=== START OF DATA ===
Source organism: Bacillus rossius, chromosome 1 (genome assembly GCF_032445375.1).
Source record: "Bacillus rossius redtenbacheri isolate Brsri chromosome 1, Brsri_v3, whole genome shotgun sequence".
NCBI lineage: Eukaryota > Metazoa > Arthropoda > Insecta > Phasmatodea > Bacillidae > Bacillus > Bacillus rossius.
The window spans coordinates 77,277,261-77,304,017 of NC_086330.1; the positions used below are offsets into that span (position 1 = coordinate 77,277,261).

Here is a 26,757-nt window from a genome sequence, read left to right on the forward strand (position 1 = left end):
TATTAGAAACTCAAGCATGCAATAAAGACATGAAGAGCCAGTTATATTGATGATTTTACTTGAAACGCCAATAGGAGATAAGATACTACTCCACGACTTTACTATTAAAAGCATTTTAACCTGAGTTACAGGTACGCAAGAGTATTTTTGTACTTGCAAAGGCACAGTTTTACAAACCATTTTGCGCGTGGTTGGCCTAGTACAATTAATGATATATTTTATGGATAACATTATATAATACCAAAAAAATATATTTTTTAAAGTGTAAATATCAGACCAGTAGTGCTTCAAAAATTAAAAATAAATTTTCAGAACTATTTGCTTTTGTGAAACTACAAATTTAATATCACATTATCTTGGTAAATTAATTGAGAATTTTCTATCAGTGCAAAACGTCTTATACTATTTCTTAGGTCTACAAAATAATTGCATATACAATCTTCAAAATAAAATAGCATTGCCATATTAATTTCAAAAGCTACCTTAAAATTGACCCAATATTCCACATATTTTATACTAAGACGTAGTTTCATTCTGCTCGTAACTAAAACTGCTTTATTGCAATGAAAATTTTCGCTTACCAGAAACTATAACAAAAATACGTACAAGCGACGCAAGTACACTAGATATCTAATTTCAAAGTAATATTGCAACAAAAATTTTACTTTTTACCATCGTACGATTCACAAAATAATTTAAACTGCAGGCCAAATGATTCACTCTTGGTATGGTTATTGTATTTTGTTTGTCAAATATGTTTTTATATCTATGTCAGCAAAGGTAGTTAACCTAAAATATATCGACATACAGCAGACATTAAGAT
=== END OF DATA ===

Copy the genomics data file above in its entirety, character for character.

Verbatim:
Source organism: Bacillus rossius, chromosome 1 (genome assembly GCF_032445375.1).
Source record: "Bacillus rossius redtenbacheri isolate Brsri chromosome 1, Brsri_v3, whole genome shotgun sequence".
NCBI lineage: Eukaryota > Metazoa > Arthropoda > Insecta > Phasmatodea > Bacillidae > Bacillus > Bacillus rossius.
The window spans coordinates 77,277,261-77,304,017 of NC_086330.1; the positions used below are offsets into that span (position 1 = coordinate 77,277,261).

Here is a 26,757-nt window from a genome sequence, read left to right on the forward strand (position 1 = left end):
TATTAGAAACTCAAGCATGCAATAAAGACATGAAGAGCCAGTTATATTGATGATTTTACTTGAAACGCCAATAGGAGATAAGATACTACTCCACGACTTTACTATTAAAAGCATTTTAACCTGAGTTACAGGTACGCAAGAGTATTTTTGTACTTGCAAAGGCACAGTTTTACAAACCATTTTGCGCGTGGTTGGCCTAGTACAATTAATGATATATTTTATGGATAACATTATATAATACCAAAAAAATATATTTTTTAAAGTGTAAATATCAGACCAGTAGTGCTTCAAAAATTAAAAATAAATTTTCAGAACTATTTGCTTTTGTGAAACTACAAATTTAATATCACATTATCTTGGTAAATTAATTGAGAATTTTCTATCAGTGCAAAACGTCTTATACTATTTCTTAGGTCTACAAAATAATTGCATATACAATCTTCAAAATAAAATAGCATTGCCATATTAATTTCAAAAGCTACCTTAAAATTGACCCAATATTCCACATATTTTATACTAAGACGTAGTTTCATTCTGCTCGTAACTAAAACTGCTTTATTGCAATGAAAATTTTCGCTTACCAGAAACTATAACAAAAATACGTACAAGCGACGCAAGTACACTAGATATCTAATTTCAAAGTAATATTGCAACAAAAATTTTACTTTTTACCATCGTACGATTCACAAAATAATTTAAACTGCAGGCCAAATGATTCACTCTTGGTATGGTTATTGTATTTTGTTTGTCAAATATGTTTTTATATCTATGTCAGCAAAGGTAGTTAACCTAAAATATATCGACATACAGCAGACATTAAGAT